Jeffrey Zaslow passed away on February 10, 2012. This page remains as a memorial to his life and work. You may share your stories and reach out to Jeff's family at Remembering Zazz.
Jeffrey Zaslow was a columnist for The Wall Street Journal. Prior to writing The Girls from Ames, he was coauthor of the international bestseller The Last Lecture.
Zaslow’s column, Moving On, focused on life transitions and often attracted wide media interest. That was certainly the case in September 2007, after Zaslow attended the final lecture of Carnegie Mellon Professor Randy Pausch. Zaslow’s column about the talk sparked a worldwide phenomenon. Tens of millions of people have since viewed footage of the lecture on the Internet and on TV.
The book by Pausch and Zaslow, translated into 44 languages, has been a #1 New York Times best-seller and has topped best-seller lists worldwide. There are more than 4 million copies in print in the U.S. alone. Intense media coverage included The Oprah Winfrey Show and an ABC special hosted by Diane Sawyer.
Zaslow was drawn to the story of Randy Pausch – and to the Ames girls — because he created a beat unlike almost any other in journalism. While The Wall Street Journal covers the heart of the financial world, Zaslow tended to the hearts of its readers. There are a thousand emotionally charged transitions that people face in their lives, and most come without a roadmap. That was the territory of his column—from finding a spouse to losing a job, from a child’s first crush to an old person’s last wishes. The Girls from Ames grew out of a column Zaslow wrote about the power of lifelong friendships.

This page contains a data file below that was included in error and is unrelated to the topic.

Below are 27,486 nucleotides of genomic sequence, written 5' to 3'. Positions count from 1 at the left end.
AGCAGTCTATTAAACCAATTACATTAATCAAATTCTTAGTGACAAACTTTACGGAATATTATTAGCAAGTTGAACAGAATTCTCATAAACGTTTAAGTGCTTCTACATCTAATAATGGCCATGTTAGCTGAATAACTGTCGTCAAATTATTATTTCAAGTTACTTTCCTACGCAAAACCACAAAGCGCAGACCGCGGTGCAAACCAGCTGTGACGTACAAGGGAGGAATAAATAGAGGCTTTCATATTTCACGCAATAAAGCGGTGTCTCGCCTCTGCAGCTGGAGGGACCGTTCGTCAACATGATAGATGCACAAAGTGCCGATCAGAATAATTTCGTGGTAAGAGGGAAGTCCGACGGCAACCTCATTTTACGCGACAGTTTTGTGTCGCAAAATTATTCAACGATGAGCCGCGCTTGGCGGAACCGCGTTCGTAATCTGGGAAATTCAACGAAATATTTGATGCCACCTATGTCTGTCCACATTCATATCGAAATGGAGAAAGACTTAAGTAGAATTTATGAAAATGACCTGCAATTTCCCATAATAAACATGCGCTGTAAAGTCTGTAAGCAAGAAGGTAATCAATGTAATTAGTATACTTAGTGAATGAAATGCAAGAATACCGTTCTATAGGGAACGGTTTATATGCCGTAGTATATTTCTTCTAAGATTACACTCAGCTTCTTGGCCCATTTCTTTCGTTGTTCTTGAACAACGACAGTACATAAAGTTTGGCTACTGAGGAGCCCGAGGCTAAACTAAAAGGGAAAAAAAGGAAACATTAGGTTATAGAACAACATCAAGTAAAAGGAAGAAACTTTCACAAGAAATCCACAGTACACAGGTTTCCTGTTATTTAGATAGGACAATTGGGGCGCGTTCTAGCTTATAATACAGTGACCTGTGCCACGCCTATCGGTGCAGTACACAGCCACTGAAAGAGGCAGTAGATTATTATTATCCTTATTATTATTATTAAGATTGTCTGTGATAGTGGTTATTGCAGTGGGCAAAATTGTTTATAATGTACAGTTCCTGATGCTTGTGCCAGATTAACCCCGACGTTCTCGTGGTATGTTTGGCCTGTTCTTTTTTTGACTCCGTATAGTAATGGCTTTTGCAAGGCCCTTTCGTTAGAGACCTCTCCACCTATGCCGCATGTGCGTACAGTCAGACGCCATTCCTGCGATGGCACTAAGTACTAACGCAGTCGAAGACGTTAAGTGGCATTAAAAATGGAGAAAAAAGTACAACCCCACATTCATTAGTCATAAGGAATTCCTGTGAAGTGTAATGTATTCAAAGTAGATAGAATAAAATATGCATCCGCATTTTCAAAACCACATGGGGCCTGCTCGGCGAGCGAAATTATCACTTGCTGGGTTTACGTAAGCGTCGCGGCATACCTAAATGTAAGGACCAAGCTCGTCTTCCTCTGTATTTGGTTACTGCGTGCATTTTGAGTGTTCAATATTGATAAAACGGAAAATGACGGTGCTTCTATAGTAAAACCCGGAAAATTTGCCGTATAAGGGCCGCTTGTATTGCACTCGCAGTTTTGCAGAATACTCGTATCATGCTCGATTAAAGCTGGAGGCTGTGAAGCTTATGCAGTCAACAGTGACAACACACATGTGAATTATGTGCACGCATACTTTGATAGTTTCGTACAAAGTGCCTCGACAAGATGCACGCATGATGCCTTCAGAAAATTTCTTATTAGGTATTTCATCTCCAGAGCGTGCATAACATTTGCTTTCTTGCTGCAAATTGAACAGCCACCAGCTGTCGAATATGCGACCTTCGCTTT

Zaslow’s column was twice named the best general-interest column in a newspaper with over 100,000 circulation by the National Society of Newspaper Columnists. In 2008, he received the Distinguished Column Writing Award from the New York Newspaper Publishers Association.
Zaslow’s many TV appearances included The Tonight Show, Oprah, Larry King Live, 60 Minutes, The Today Show and Good Morning America.
Zaslow first worked at the Journal from 1983 to 1987, when he wrote a front-page feature about a competition to replace Ann Landers at the Chicago Sun-Times. He entered to get an angle for his story, and won the job over 12,000 other applicants. He worked as a columnist at the Sun-Times from 1987 to 2001.
In 2000, Zaslow received the Will Rogers Humanitarian Award. Zaslow was honored for using his column to run programs that benefited 47,000 disadvantaged Chicago children. His annual singles party for charity, Zazz Bash, drew 7,000 readers a year and resulted in 78 marriages.
A Philadelphia native, Zaslow was a 1980 graduate of Carnegie Mellon, where he majored in creative writing. His wife, Sherry Margolis, is a TV news anchor with Fox 2 in Detroit. They had three daughters: Jordan, Alex and Eden.
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